Skip to main content

It’s not always the case that cash is king: what do you need to consider when forming a company through non-cash contributions?

A capital contribution is due when you form a GmbH or an AG (corporations) (see the articles on each legal form). However, you don’t necessarily have to contribute this capital in a currency such as Swiss francs: you can also make a non-cash contribution.

But be careful: if you now want to use your portfolio of shares or your stamp collection to form a company, you must have it audited by a registered auditing firm. Depending on the nature and complexity of the non-cash contribution, this audit may cost an additional CHF 400 to CHF 3,000.


What are the conditions for a non-cash contribution?

The following factors determine what you can and cannot contribute as a non-cash contribution.

The asset can be valued

You can only contribute assets that have concrete value and can be capitalised. An auditor must confirm the precise value of the contribution. Foundera is happy to organise this for you.


You must be able to transfer the asset that will be included in the company’s assets. This means that there must be no legal obstacles preventing this.


The non-cash contribution must be available immediately to the company after its entry in the commercial register.


The asset must be recoverable if the company is dissolved. This means that there must be at least a small market for the asset and it must be legally transferable.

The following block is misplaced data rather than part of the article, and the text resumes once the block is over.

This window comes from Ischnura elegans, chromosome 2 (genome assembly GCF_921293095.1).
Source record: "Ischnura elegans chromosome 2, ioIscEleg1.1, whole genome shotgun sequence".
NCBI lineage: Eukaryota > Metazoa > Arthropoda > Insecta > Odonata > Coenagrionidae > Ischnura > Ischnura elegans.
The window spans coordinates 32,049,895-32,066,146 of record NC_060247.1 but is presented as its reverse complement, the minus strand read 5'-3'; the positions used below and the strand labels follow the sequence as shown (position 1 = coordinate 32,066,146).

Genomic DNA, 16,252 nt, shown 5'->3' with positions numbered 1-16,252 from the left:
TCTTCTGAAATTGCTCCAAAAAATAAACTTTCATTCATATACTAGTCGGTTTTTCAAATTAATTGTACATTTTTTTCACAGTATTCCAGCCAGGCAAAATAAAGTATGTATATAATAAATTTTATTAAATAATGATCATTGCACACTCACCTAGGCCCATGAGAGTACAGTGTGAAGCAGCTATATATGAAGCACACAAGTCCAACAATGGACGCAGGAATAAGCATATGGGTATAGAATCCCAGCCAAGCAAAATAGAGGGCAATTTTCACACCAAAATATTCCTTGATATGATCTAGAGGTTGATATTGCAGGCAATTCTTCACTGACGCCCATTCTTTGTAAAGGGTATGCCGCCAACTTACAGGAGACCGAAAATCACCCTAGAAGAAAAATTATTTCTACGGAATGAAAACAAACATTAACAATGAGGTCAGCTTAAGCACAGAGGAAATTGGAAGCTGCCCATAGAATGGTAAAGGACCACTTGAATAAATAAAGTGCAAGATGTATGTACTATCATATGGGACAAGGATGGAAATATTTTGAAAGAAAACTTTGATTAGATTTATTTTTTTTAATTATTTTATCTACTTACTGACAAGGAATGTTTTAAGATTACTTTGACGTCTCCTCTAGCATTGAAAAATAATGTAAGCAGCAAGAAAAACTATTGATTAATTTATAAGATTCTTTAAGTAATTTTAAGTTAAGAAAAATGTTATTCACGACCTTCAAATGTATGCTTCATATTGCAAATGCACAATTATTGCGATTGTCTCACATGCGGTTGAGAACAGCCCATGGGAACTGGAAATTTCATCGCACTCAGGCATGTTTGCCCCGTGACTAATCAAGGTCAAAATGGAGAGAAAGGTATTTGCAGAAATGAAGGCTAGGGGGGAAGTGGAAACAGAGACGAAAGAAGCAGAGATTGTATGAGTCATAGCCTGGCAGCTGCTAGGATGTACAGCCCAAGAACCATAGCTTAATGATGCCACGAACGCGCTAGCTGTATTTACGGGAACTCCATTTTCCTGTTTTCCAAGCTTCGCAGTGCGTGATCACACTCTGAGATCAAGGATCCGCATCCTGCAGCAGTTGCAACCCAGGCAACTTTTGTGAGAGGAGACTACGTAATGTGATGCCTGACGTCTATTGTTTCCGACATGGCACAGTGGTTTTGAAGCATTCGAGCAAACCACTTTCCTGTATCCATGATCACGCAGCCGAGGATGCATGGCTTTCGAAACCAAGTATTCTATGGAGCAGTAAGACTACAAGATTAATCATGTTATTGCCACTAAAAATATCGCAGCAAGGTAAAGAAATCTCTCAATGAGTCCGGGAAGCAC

Typical examples of non-cash contributions:

Certain non-cash contributions are relatively common and are therefore also associated with lower costs for the auditors. Common non-cash contributions include:

  • Vehicles (delivery van, driving school car, lorry)
  • Tools and machinery (furnaces, lathes, hammer drills)
  • IT hardware (laptops, screens, printers, ...)
  • Stocks of materials (raw materials, spare parts, ...)
  • Software (purchased or developed in-house)
  • Furniture


Advantages of formation with non-cash contributions:

  • Free capital can be invested on a liquid basis

  • If no cash capital at all is used for the share capital, there is no need for the bank to confirm the capital contribution.

  • Vehicles can be contributed transparently to the company’s assets.

Drawbacks of formation with non-cash contributions

  • Additional costs to pay auditor 

  • The non-cash contribution may unexpectedly lose value over the years

  • The valuation of the non-cash contribution may vary (e.g. for software)

What else might interest you:

Founding an AG in Switzerland: Advantages and Disadvantages

What is a Swiss public limited company (AG) and what are the advantages and disadvantages of this legal form? The AG is probably the most adaptable legal form in Switzerland. The ...
Dario Morf
Dario Morf

GmbH: Pros and Cons

What is a Gesellschaft mit beschränkter Haftung (GmbH) (Swiss private limited company) and what are the pros and cons of this legal form? The GmbH is one of the most popular legal ...
Uwe Scheunemann
Uwe Scheunemann

Sole Proprietorship: Pros and Cons

What is a sole proprietorship and what are the pros and cons of this legal form? The sole proprietorship is the simplest way to set up a business and a condition for being ...
Uwe Scheunemann
Uwe Scheunemann

Differences between a GmbH and an AG

What’s the difference between a GmbH and an AG? GmbHs and AGs have much in common, but there are also some significant differences. The most important differences between the two ...
Alhaji Mansaray
Alhaji Mansaray


GmbH, AG